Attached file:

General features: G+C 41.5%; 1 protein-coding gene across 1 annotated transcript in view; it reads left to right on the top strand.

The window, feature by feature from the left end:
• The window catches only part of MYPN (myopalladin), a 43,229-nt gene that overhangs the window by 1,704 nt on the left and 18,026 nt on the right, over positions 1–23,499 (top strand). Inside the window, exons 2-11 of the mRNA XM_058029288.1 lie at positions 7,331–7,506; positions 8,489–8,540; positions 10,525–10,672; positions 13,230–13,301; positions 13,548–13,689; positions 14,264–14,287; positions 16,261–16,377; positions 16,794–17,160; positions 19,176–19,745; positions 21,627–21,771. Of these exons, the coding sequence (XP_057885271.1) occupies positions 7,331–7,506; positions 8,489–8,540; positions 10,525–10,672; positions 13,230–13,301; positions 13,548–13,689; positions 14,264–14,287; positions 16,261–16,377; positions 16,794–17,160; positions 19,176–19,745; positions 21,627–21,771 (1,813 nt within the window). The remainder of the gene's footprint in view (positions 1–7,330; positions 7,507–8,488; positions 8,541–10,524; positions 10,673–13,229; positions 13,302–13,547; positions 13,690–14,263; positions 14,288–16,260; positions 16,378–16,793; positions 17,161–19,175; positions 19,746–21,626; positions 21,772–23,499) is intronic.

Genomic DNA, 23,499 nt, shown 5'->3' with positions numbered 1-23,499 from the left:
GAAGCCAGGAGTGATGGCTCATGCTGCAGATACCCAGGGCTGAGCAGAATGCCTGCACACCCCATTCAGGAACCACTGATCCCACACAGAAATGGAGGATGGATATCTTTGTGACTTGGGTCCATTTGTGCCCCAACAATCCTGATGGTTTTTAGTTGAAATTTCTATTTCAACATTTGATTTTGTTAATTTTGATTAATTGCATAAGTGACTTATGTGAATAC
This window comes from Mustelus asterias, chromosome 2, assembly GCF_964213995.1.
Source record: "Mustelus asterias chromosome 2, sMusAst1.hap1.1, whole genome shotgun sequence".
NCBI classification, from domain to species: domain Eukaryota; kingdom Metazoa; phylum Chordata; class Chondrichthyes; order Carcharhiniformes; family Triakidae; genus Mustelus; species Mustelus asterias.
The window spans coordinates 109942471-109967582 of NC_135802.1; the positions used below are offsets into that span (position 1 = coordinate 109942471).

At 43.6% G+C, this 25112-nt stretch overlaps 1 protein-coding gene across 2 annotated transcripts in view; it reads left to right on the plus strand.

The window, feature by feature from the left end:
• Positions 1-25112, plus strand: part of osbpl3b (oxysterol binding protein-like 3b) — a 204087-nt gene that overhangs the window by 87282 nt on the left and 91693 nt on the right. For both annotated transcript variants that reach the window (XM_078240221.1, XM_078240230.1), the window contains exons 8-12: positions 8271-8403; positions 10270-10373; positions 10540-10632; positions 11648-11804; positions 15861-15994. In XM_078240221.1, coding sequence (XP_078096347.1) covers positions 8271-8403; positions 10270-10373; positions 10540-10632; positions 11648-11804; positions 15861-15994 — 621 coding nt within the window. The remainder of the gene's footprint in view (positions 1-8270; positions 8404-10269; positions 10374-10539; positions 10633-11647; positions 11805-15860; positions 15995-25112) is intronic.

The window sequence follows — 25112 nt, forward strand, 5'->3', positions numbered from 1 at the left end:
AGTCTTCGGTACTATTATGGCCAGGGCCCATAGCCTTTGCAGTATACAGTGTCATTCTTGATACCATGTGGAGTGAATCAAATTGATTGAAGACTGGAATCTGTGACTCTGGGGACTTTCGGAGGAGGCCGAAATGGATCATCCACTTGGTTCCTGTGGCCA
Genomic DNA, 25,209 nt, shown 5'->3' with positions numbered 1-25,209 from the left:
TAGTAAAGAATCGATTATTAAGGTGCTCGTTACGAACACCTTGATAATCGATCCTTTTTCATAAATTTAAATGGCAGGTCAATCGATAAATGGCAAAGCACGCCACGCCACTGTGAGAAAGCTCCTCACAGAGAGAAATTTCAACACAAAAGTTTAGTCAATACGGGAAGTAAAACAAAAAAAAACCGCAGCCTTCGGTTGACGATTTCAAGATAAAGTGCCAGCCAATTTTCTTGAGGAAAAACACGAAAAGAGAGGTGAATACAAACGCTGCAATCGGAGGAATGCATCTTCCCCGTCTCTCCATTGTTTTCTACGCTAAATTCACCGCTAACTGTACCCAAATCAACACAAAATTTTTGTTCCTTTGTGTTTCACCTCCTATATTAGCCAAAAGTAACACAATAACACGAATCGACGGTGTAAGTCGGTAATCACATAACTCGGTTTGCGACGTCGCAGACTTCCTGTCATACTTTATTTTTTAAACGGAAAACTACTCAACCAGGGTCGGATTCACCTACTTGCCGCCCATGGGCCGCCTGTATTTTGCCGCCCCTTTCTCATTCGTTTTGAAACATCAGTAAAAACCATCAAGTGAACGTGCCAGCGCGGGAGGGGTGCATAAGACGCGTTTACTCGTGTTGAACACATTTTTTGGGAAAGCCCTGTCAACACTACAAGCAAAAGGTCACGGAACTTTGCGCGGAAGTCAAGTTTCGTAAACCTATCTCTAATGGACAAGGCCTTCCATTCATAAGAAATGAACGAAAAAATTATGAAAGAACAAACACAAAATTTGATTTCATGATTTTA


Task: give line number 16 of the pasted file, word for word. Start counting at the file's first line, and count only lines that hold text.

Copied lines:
TAGTAAAGAATCGATTATTAAGGTGCTCGTTACGAACACCTTGATAATCGATCCTTTTTCATAAATTTAAATGGCAGGTCAATCGATAAATGGCAAAGCACGCCACGCCACTGTGAGAAAGCTCCTCACAGAGAGAAATTTCAACACAAAAGTTTAGTCAATACGGGAAGTAAAACAAAAAAAAACCGCAGCCTTCGGTTGACGATTTCAAGATAAAGTGCCAGCCAATTTTCTTGAGGAAAAACACGAAAAGAGAGGTGAATACAAACGCTGCAATCGGAGGAATGCATCTTCCCCGTCTCTCCATTGTTTTCTACGCTAAATTCACCGCTAACTGTACCCAAATCAACACAAAATTTTTGTTCCTTTGTGTTTCACCTCCTATATTAGCCAAAAGTAACACAATAACACGAATCGACGGTGTAAGTCGGTAATCACATAACTCGGTTTGCGACGTCGCAGACTTCCTGTCATACTTTATTTTTTAAACGGAAAACTACTCAACCAGGGTCGGATTCACCTACTTGCCGCCCATGGGCCGCCTGTATTTTGCCGCCCCTTTCTCATTCGTTTTGAAACATCAGTAAAAACCATCAAGTGAACGTGCCAGCGCGGGAGGGGTGCATAAGACGCGTTTACTCGTGTTGAACACATTTTTTGGGAAAGCCCTGTCAACACTACAAGCAAAAGGTCACGGAACTTTGCGCGGAAGTCAAGTTTCGTAAACCTATCTCTAATGGACAAGGCCTTCCATTCATAAGAAATGAACGAAAAAATTATGAAAGAACAAACACAAAATTTGATTTCATGATTTTA